Pneumococcal vaccines are effective—But new strategies needed to reduce meningitis
Pneumococcal conjugate vaccines (PCVs) have been highly effective in reducing pneumonia and other invasive infections caused by Streptococcus pneumoniae bacteria. But rates of meningitis have shown little change, as pneumococcal strains not targeted by PCVs emerge as more important causes of meningitis, reports a paper in The Pediatric Infectious Disease Journal, the official journal of The European Society for Paediatric Infectious Diseases.
Reshmi Mukerji, MPH, and David E. Briles, Ph.D., of University of Alabama at Birmingham analyze evidence on how pneumococcal meningitis has changed since the introduction of PCVs. To make progress in reducing rates of meningitis worldwide, the researchers believe that new vaccines targeting all pneumococcal strains colonizing the nose and throat, irrespective of capsular type, will be needed.
PCV Vaccines Linked to Emergence of New Strains Causing Meningitis
The PCV7 and PCV13 vaccines—targeting seven and thirteen strains of pneumococcal bacteria, respectively—have been highly effective in reducing rates of invasive pneumococcal disease, including pneumonia and bloodstream infection or sepsis. But despite the use of PCVs, pneumococcal bacteria remain the leading cause of meningitis in children. Worldwide, meningitis rates of up to 13 cases per 100,000 children have been reported.
Bacterial meningitis is infection of the brain and spinal cord membranes: it is difficult to treat, often fatal, and causes lasting complications in survivors. Recent studies have shown that child and adult pneumococcal meningitis rates have been stable or increased, largely due to bacterial strains not targeted by PCVs.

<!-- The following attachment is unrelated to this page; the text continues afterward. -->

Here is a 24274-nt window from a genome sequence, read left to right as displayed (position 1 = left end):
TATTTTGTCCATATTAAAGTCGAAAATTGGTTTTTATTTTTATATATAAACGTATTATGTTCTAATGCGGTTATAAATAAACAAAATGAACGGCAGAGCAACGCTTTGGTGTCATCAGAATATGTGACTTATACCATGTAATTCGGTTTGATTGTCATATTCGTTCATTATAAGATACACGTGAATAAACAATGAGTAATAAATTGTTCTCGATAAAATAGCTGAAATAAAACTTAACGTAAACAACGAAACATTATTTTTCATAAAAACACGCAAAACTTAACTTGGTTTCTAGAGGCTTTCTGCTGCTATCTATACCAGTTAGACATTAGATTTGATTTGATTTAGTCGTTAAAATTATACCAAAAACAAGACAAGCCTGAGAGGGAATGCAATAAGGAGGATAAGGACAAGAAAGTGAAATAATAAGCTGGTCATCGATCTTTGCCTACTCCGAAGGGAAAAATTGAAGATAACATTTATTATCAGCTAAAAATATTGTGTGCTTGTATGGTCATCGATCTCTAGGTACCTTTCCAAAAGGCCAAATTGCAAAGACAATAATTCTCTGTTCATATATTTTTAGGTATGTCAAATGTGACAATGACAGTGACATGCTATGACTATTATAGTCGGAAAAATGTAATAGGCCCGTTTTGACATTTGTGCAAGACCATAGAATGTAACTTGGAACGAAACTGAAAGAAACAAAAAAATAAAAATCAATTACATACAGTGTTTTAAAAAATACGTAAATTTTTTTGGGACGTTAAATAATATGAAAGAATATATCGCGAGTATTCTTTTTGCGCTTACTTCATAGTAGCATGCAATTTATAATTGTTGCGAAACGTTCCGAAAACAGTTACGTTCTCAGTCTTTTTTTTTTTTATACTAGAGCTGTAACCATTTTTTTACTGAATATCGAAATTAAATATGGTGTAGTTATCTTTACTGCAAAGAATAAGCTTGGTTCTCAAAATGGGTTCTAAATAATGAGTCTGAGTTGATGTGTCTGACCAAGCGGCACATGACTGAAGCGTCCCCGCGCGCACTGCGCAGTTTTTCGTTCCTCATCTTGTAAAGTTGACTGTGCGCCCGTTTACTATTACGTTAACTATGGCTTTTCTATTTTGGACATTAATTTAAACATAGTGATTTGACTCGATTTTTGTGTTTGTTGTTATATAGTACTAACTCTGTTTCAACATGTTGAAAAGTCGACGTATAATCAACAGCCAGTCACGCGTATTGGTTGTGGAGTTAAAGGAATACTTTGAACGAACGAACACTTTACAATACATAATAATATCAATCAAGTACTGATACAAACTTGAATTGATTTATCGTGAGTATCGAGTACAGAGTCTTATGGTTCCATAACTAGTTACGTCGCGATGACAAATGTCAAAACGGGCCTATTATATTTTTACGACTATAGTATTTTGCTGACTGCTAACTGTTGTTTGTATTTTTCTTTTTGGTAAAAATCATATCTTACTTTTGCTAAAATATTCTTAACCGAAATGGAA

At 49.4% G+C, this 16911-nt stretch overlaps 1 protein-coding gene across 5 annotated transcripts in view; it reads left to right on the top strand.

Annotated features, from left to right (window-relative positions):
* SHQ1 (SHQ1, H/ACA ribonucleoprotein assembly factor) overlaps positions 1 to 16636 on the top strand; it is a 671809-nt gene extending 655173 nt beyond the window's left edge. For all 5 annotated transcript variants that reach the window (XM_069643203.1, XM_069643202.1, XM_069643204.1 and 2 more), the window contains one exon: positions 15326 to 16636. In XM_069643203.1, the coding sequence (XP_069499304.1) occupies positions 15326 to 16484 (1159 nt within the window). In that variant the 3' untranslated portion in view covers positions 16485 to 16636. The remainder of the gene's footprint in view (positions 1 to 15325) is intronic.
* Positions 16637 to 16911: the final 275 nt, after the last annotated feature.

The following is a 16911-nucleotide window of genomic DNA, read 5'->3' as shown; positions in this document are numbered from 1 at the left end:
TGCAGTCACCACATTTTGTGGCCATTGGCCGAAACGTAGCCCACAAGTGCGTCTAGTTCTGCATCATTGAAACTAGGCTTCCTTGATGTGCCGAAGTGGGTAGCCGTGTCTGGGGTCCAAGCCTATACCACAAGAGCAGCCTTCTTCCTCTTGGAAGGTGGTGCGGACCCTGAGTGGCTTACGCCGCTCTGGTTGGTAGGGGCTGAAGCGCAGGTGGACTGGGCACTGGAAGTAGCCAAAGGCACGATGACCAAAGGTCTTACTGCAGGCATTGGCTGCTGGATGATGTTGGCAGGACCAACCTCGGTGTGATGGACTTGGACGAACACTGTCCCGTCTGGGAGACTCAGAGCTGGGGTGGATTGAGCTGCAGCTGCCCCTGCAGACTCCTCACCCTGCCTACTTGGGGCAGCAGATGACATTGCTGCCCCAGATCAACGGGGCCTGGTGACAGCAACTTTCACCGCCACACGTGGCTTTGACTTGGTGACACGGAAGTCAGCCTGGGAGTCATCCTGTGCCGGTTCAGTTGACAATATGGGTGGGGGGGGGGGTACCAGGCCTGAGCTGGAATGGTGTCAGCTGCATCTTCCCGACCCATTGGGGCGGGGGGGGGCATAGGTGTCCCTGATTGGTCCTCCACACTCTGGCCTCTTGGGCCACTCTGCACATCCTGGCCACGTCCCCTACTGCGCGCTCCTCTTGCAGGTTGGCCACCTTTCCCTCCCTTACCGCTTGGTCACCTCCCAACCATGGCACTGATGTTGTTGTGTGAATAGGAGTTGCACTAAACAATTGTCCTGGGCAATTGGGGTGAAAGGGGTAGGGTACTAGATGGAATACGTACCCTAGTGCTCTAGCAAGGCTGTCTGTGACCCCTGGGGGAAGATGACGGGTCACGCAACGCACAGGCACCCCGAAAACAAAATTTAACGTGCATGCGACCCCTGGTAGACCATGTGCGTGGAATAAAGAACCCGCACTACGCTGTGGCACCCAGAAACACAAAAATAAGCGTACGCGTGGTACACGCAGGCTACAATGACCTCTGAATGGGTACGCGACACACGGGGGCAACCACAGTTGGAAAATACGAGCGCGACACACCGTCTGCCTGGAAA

"Widespread use of vaccines resulted in the emergence of a broad diversity of replacement non-PCV type strains," Ms. Mukerji and Dr. Briles write. Although this serotype replacement has occurred worldwide, evidence suggests that rates are highest in Europe and North America. These non-vaccine-type strains cause meningitis at least as severe as the types targeted by PCV7 and PCV13.
Many pneumococci covered by PCV 13 form capsules that shield them from the body's immune system in the lung and blood. However, the replacement strains seldom cause sepsis—suggesting that their non-PCV capsules don't allow them to survive well in the bloodstream. The pneumococci with non-PCV type capsules may be traveling to the brain directly from the nose, throat and ear, through the olfactory and auditory nerves, rather than through the bloodstream.
This could occur when the nose and throat are colonized by pneumococci of non-PCV capsular types, which have largely replaced the bacteria targeted by current PCVs. To prevent such cases of meningitis, new vaccines will need to be developed to prevent or greatly reduce colonization with these capsular, non-vaccine-type bacteria.
The problem is that there are more than 98 different capsular types—it would be difficult or impossible to target them all in a single vaccine. The most promising alternative might be vaccines directed at specific proteins involved in pneumococcal capsule formation and colonization. The authors outline an approach where this strategy could first be tested in small-scale studies, before larger studies to confirm its effectiveness in preventing meningitis.
"Because virtually all cases of pneumococcal meningitis lead to either permanent neurologic sequelae [complications] or death, it would be well worth the effort to develop a new vaccine capable of preventing pneumococcal meningitis regardless of capsular type," Ms. Mukerji and Dr. Briles conclude. "Such a vaccine would need to protect against colonization with most, if not all, pneumococci."